South Asia Women's Network (SWAN)
- Date submitted: 31 Oct 2011
- Stakeholder type: Major Group
- Submission Document: Download
- Additional Document:
SWAN (South Asia Women's Network)?s
Positions on an emerging Green Economy
We, the women of South Asia, gathered in Dhaka, Bangladesh on July 2 and 3, 2011, for the Third
Annual Conference of SWAN (South Asia Women?s Network), which was dedicated to the theme of
?Women of South Asia and the Green Economy?. We come from nine South Asian countries:
Afghanistan, Bangladesh, Bhutan, India, Myanmar, Maldives, Nepal, Pakistan, and Sri Lanka.
The SWAN Annual Conference brings together eight individual SWAN networks, respectively on Arts and
Literature; Women in Peacemaking; Health, Nutrition, and Food Security; Education; Crafts and Textiles;
Microcredit, Livelihood, and Development; Environment; and Women in Media. Women working in each
of these areas make vital contributions to the Green Economy. There can be no Green Economy without
Arts and Literature that express our local traditions, and women play a central role in preserving and
disseminating these traditions. There can be no Green Economy without Peace. Armed conflict,
terrorism and all violent acts are destructive of the Green Economy. The peace we ask for cannot ever
be at the expense of women?s rights. A Green Economy is the only enduring basis for good health, and
for ensuring adequate nutrition and food security. Education for an authentic Green Economy is our
commitment. Our rich tradition of crafts and textiles does not just contribute to our rich culture; it is the
very basis of green livelihoods. Facilitating local sustainable livelihoods is the real role of microcredit and
financial systems. We will use the media to show to our region and the world that the women of South
Asia bring solutions to the ecological and poverty crises. We will define the Green Economy on our
terms, through our cultures and our lives.
South Asia is the region that bears a heavy burden of the global ecological crisis, including climate
change and species extinction. The melting of the Himalayan glaciers, the intensification of droughts,
floods, and cyclones and the rising sea level aggravate the already‐serious ecological stresses in our
region. Despite the differences and diversity within our region, we all share and depend on one
geographical space. During periods of deep catastrophe and uncertainty, we need to recognize a
multiplicity of perspectives that will offer diverse and plural solutions.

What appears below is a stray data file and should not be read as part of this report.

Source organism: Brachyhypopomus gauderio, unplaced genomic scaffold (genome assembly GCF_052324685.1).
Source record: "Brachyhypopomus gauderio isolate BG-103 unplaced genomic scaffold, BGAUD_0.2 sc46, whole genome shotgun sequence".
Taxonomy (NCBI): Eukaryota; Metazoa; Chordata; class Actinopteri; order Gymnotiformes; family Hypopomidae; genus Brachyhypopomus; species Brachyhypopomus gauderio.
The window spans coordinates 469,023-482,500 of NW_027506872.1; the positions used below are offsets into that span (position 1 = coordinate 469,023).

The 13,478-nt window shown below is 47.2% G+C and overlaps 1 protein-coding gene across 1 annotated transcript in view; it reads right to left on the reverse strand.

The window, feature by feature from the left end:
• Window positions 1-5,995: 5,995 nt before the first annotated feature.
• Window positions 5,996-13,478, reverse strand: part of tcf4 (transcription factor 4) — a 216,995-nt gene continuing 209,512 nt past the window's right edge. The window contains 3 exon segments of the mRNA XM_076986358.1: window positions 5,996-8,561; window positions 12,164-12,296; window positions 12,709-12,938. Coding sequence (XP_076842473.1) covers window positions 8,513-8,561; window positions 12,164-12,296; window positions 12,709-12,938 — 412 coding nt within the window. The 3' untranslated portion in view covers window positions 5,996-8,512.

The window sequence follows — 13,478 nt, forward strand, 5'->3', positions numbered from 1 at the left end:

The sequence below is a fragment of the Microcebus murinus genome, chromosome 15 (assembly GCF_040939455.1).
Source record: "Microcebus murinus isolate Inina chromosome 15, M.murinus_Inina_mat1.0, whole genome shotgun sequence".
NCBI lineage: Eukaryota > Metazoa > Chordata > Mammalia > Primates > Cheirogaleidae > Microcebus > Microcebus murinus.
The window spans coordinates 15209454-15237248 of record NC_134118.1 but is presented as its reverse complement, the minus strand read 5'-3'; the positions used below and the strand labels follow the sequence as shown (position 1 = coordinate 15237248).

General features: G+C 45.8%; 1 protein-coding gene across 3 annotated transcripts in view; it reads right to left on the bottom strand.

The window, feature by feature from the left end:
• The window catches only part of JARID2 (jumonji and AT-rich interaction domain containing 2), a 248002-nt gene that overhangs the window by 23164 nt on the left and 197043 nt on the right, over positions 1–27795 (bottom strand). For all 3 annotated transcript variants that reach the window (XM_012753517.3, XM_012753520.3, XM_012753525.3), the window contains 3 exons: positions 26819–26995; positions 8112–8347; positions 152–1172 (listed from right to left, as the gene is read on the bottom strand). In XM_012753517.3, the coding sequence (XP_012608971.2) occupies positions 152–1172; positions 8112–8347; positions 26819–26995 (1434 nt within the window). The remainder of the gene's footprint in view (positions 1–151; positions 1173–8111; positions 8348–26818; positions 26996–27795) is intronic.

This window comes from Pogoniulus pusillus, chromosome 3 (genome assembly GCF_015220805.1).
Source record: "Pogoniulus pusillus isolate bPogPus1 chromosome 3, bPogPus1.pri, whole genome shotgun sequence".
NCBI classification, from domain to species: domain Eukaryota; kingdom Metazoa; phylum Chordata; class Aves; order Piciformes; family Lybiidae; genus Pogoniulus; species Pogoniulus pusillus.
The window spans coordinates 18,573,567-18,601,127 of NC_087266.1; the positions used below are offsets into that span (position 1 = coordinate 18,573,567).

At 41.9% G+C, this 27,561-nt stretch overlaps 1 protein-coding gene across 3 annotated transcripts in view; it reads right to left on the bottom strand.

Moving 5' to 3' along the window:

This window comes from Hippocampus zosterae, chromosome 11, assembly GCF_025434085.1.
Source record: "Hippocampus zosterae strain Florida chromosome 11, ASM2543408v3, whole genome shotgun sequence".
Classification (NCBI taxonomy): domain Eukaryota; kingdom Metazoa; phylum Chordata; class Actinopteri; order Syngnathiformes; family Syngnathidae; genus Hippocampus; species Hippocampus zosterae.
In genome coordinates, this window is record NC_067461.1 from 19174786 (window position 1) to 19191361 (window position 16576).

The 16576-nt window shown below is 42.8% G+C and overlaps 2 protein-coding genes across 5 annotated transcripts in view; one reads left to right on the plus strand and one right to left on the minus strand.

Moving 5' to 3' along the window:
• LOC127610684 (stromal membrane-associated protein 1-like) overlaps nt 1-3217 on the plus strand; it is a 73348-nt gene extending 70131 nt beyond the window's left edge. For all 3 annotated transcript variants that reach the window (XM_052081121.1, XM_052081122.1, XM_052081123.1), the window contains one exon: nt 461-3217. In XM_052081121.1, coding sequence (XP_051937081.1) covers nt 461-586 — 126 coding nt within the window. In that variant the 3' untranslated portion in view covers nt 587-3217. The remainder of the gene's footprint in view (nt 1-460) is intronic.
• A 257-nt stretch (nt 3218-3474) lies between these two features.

South Asia is one of the richest regions in terms of bio‐cultural diversity, but this diversity is under threat
of monocultures pushed through the Green Revolution and genetic engineering. These non‐sustainable
and failed technologies are being forced on our people, driving them deeper into debt and poverty. Our
rich biodiversity and knowledge heritage is being patented and pirated, depriving our people of the
benefits of their own heritage and resources. When environmental crises force us to migrate to cities,
we also experience loss of livelihoods due to lack of access to urban space, materials and new forms of
urban management. Our bodies are imprinted with toxics from unsustainable consumption of others.
The right to sustainable development should be inalienable. This is vital for women?s empowerment and
for preserving our planet for future generations
Women of South Asia bear the highest burden of climate change, biodiversity erosion and unsustainable
forms of urbanization. But we also bring solutions to these global crises with our knowledge, skills,
wisdom, and experience. We seek to work in harmony with nature, rather than resorting to geoengineering
that could further aggravate the ecosystem balance. That is why we bring something
unique to the global discussion on sustainable development and the Green Economy in the lead‐up to
Rio+20 and visions beyond.
Statement and Commitment
A Green Economy should be an economic system that ensures social justice and equity, protects the
ecological balance and creates economic sufficiency. Such a Green Economy should replace the current
economic order, which is based on inequity, environmental destruction and greed, which has resulted in
keeping nearly half the world?s population in poverty, and has brought the planet to the point of a
severe environmental catastrophe through climate change. The core idea of a Green Economy must be
poverty alleviation, environmental sustainability through maintaining biodiversity, and the well‐being of
all the people.
As SWANs, we embrace such a Green Economy. We commit ourselves to raising our collective voices for
it. We will transcend the fragmenting boundaries that attempt to divide us, and will unify our energies
to create a better world for all.
Our local economies have always been in harmony with nature. We have used resources prudently, and
shared them equitably. SWAN believes that agriculturists and craftspeople around the world have
always worked in tandem with the seasons and in harmony with nature. A craftswoman carries with her